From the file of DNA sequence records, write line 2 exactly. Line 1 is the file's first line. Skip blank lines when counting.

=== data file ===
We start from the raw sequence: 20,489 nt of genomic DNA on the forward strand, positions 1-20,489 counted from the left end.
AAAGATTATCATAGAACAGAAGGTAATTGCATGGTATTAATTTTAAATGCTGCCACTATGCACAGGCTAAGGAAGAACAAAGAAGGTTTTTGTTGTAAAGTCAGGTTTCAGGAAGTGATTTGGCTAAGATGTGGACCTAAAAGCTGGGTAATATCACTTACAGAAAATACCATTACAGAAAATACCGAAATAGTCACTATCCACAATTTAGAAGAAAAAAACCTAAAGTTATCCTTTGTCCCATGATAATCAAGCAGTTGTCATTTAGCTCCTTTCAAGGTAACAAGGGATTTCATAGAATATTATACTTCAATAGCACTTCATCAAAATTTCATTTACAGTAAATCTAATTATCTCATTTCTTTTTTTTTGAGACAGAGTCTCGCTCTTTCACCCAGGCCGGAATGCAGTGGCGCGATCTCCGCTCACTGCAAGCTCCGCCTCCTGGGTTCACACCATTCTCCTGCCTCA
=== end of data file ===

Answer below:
AAAGATTATCATAGAACAGAAGGTAATTGCATGGTATTAATTTTAAATGCTGCCACTATGCACAGGCTAAGGAAGAACAAAGAAGGTTTTTGTTGTAAAGTCAGGTTTCAGGAAGTGATTTGGCTAAGATGTGGACCTAAAAGCTGGGTAATATCACTTACAGAAAATACCATTACAGAAAATACCGAAATAGTCACTATCCACAATTTAGAAGAAAAAAACCTAAAGTTATCCTTTGTCCCATGATAATCAAGCAGTTGTCATTTAGCTCCTTTCAAGGTAACAAGGGATTTCATAGAATATTATACTTCAATAGCACTTCATCAAAATTTCATTTACAGTAAATCTAATTATCTCATTTCTTTTTTTTTGAGACAGAGTCTCGCTCTTTCACCCAGGCCGGAATGCAGTGGCGCGATCTCCGCTCACTGCAAGCTCCGCCTCCTGGGTTCACACCATTCTCCTGCCTCA